Pottery: black-figured amphora dating from 520BC-500BC ¹
Pottery: black-figured amphora dating from 520BC-500BC ¹

After visiting Pompeii early this year I got the curiosity bug and started a researching spree about ancient Roman amphorae, which eventually, as most things Roman, lead me to its Greek origin, which in turn (bear with me, almost there…) lead me to this philosophical concept that the ancient Greeks possessed called kalokagathos.

Initially used by Aristotle – and later by other classical Greek writers – kalokagathos meant that the object or creation, beyond its practical utility, that is, being good, had to be also beautiful. Just as everything that was beautiful would also have to be of practical use.

The concept of beauty was inseparably linked to the concept of use.

The Greek amphorae is one of the better known examples of kalokagathia. Despite their daily use as storage for food and beverages, they also brought on their exterior paintings and drawings artistically worked, making them one of the most representative forms of Greek art.


It’s a pity that this concept is not widely taught in design schools all over the globe.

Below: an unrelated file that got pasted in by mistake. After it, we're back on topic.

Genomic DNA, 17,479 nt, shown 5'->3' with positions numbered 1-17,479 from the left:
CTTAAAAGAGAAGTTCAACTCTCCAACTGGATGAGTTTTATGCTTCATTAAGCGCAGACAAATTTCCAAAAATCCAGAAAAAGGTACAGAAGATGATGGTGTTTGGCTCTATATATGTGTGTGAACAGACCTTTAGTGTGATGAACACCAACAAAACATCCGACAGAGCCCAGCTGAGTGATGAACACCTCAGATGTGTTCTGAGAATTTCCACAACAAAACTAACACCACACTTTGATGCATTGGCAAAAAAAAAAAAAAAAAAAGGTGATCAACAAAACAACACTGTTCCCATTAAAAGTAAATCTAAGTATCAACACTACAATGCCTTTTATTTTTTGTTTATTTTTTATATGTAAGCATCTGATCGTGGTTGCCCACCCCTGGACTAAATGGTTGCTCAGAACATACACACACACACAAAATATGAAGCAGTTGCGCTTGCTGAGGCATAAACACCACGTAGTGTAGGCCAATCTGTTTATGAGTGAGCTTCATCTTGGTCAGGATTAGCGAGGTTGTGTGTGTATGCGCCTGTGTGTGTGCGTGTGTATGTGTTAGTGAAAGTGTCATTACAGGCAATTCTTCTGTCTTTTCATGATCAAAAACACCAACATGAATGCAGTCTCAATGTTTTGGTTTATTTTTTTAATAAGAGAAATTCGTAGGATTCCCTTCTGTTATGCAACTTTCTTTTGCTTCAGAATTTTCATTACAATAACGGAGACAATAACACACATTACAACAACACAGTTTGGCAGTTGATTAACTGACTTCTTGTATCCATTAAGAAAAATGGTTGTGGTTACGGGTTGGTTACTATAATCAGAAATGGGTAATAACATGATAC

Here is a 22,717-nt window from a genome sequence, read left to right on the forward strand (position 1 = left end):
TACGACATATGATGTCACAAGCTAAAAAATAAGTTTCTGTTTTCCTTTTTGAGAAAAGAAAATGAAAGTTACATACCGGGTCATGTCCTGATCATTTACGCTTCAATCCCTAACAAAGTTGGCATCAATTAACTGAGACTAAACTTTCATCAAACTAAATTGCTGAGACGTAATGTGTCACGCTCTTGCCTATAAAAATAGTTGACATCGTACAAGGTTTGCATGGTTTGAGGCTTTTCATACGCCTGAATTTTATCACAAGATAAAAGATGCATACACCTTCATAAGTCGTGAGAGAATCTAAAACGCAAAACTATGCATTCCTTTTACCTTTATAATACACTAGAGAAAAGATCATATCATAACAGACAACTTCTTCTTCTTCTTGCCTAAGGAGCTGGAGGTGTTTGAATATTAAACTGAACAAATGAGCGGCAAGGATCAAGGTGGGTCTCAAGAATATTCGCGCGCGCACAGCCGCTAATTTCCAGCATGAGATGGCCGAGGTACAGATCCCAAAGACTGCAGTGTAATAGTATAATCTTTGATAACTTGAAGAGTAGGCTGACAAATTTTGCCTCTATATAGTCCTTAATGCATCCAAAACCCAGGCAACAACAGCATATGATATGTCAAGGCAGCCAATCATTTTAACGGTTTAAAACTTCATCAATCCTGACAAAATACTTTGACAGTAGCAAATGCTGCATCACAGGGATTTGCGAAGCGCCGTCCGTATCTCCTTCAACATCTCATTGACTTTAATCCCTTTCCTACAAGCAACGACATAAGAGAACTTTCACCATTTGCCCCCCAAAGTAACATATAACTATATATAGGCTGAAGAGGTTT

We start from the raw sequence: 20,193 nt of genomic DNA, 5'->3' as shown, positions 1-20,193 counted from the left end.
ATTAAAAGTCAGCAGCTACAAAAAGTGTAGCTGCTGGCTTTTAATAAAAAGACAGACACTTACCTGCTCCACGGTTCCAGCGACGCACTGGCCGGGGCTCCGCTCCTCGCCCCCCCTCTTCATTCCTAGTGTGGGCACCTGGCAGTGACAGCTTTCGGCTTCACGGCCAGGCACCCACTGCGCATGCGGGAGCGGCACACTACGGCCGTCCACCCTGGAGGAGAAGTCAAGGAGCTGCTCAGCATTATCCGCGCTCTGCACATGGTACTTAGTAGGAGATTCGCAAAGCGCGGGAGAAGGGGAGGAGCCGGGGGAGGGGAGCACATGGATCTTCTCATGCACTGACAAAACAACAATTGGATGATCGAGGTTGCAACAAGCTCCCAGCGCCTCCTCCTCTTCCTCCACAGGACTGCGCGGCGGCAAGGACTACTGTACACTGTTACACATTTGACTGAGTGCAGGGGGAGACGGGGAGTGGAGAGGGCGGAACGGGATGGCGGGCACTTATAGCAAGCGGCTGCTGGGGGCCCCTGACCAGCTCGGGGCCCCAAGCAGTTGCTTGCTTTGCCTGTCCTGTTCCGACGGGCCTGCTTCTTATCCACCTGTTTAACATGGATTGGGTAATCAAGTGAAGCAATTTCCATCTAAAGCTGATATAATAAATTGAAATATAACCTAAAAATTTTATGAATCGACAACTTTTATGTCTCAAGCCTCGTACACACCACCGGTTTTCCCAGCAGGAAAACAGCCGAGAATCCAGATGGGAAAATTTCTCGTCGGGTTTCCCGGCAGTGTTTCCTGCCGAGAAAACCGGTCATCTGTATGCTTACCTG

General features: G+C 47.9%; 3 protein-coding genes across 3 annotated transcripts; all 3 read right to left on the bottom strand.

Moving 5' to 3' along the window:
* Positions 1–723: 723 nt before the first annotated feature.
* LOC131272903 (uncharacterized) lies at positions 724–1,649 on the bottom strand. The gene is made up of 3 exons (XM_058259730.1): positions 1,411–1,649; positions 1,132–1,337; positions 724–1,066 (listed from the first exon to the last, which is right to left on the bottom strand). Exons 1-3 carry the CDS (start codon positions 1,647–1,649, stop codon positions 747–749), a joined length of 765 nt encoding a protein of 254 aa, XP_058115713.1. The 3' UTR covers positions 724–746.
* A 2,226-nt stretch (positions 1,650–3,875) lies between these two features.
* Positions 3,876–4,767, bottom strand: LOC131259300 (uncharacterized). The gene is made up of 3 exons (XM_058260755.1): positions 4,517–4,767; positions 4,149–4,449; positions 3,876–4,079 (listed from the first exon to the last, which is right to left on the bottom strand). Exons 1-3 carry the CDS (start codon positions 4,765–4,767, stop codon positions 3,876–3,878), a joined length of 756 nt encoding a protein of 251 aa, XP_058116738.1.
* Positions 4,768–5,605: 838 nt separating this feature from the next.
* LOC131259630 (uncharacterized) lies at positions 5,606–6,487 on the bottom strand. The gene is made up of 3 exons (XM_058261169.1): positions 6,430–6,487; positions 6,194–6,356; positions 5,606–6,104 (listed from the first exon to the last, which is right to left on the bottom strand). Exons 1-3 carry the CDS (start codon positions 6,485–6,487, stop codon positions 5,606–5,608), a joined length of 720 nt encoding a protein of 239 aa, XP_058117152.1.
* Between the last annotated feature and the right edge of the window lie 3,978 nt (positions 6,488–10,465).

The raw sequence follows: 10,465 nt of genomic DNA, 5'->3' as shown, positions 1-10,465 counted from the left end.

In this sea of products and services we navigate daily, we find products that clearly show a complete lack of care. They are painful and fustrating to use and there is always that feeling in the back of your head of “something is not quite right”.

What makes a well designed product shine is the careful thought and examination that goes behind it, it’s kalokagathos.

It makes me wonder if we all start with an innate sense of what is good and beautiful? Maybe some lose it on the boring parts of everyday life? Maybe it’s only through nurturing our best thinking and interchanging ideas that we can turn it back into reality, into great products.

¹ Image source: The British Museum Collection